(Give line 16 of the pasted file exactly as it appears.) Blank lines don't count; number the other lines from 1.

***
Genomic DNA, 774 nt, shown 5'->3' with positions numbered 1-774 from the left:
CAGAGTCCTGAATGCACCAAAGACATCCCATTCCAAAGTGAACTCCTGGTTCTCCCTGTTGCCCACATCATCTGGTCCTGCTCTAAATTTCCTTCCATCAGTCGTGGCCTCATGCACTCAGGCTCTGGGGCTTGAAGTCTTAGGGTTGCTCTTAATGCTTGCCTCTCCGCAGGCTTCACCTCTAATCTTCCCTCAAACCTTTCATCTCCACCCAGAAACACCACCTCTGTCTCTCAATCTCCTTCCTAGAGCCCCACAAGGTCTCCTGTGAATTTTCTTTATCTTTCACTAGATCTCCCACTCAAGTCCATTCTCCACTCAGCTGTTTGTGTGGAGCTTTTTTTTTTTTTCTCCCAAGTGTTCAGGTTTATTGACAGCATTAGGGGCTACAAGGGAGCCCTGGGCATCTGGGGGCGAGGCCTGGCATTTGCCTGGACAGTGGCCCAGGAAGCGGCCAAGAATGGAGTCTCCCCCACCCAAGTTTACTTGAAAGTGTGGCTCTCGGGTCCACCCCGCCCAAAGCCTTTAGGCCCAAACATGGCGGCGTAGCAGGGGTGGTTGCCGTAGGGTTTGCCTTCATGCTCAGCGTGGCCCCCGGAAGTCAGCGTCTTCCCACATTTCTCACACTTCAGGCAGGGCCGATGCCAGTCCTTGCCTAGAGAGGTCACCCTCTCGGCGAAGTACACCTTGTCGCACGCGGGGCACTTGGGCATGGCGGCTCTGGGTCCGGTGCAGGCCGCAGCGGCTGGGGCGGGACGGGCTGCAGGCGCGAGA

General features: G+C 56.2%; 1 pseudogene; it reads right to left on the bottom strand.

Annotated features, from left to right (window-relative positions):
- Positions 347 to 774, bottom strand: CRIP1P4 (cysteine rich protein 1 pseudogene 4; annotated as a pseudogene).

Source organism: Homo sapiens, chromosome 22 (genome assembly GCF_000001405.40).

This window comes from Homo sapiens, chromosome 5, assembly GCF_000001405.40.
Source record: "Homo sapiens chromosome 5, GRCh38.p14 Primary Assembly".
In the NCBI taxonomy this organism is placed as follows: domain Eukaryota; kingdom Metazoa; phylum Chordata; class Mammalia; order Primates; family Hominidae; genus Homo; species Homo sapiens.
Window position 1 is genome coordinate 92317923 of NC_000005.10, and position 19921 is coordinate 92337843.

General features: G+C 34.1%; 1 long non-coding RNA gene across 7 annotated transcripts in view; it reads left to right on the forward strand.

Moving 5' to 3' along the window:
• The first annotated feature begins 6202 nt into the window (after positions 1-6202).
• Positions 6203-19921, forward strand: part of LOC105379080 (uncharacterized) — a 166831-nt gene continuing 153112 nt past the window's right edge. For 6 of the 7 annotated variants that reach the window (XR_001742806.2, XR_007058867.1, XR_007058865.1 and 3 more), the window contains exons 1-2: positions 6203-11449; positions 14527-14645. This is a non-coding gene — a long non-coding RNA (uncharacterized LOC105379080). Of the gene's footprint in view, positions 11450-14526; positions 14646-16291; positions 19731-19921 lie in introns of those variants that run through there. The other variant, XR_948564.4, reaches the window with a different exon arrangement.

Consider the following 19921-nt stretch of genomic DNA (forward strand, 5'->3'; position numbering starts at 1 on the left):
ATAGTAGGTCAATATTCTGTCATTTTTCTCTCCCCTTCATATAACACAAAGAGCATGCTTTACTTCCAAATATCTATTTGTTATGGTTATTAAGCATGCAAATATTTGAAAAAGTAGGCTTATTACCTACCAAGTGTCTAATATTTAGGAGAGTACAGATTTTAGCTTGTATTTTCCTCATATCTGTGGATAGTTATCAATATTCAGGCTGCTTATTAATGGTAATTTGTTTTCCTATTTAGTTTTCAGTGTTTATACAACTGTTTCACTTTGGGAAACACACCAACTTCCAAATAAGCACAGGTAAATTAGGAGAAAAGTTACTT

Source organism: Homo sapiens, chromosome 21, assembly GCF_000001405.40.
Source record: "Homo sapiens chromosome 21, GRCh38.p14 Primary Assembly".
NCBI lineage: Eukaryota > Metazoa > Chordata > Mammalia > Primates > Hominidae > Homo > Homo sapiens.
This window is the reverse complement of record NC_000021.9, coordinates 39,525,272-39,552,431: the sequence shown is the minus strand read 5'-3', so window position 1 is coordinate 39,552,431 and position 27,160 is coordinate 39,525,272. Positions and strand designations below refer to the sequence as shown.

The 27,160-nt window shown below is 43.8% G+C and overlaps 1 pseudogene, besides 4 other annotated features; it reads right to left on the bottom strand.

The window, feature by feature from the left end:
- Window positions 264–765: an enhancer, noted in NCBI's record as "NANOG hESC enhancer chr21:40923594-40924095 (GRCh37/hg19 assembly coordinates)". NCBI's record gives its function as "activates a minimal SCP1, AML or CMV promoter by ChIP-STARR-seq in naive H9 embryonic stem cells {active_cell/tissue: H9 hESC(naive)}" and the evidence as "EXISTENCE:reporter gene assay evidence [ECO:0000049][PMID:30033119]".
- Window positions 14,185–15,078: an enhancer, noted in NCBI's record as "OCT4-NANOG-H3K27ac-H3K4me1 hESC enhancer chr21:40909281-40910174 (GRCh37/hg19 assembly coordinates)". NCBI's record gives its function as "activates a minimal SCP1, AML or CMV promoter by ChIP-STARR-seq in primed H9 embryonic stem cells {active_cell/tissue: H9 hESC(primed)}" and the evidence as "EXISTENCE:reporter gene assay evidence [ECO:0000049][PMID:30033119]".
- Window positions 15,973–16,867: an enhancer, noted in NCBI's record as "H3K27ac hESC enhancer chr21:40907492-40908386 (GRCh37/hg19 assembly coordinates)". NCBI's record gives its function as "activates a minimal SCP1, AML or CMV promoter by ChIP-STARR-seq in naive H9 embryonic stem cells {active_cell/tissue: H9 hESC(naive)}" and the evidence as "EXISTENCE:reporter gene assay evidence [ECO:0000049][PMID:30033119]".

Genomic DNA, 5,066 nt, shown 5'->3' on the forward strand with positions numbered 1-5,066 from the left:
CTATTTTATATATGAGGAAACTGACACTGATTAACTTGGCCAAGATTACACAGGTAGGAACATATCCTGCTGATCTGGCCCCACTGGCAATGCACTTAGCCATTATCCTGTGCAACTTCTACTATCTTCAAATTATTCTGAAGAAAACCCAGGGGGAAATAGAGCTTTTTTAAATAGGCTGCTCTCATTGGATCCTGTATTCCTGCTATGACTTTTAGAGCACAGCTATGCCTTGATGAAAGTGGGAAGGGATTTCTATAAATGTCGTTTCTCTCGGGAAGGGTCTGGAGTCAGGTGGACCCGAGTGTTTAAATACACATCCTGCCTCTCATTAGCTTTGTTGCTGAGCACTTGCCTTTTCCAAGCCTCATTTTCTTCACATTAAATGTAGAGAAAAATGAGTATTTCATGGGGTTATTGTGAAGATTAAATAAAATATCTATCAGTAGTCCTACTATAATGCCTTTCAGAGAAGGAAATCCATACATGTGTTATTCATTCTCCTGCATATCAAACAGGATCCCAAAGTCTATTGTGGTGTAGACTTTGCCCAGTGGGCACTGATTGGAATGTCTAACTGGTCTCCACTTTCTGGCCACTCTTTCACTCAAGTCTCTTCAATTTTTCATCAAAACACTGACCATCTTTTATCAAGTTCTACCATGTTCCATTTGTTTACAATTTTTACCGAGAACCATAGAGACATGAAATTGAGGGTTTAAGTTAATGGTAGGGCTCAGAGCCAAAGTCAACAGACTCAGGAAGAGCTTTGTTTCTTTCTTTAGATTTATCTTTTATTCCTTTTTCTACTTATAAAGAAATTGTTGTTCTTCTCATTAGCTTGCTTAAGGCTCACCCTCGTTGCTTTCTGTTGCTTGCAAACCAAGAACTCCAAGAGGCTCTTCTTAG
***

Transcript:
ATAGTAGGTCAATATTCTGTCATTTTTCTCTCCCCTTCATATAACACAAAGAGCATGCTTTACTTCCAAATATCTATTTGTTATGGTTATTAAGCATGCAAATATTTGAAAAAGTAGGCTTATTACCTACCAAGTGTCTAATATTTAGGAGAGTACAGATTTTAGCTTGTATTTTCCTCATATCTGTGGATAGTTATCAATATTCAGGCTGCTTATTAATGGTAATTTGTTTTCCTATTTAGTTTTCAGTGTTTATACAACTGTTTCACTTTGGGAAACACACCAACTTCCAAATAAGCACAGGTAAATTAGGAGAAAAGTTACTT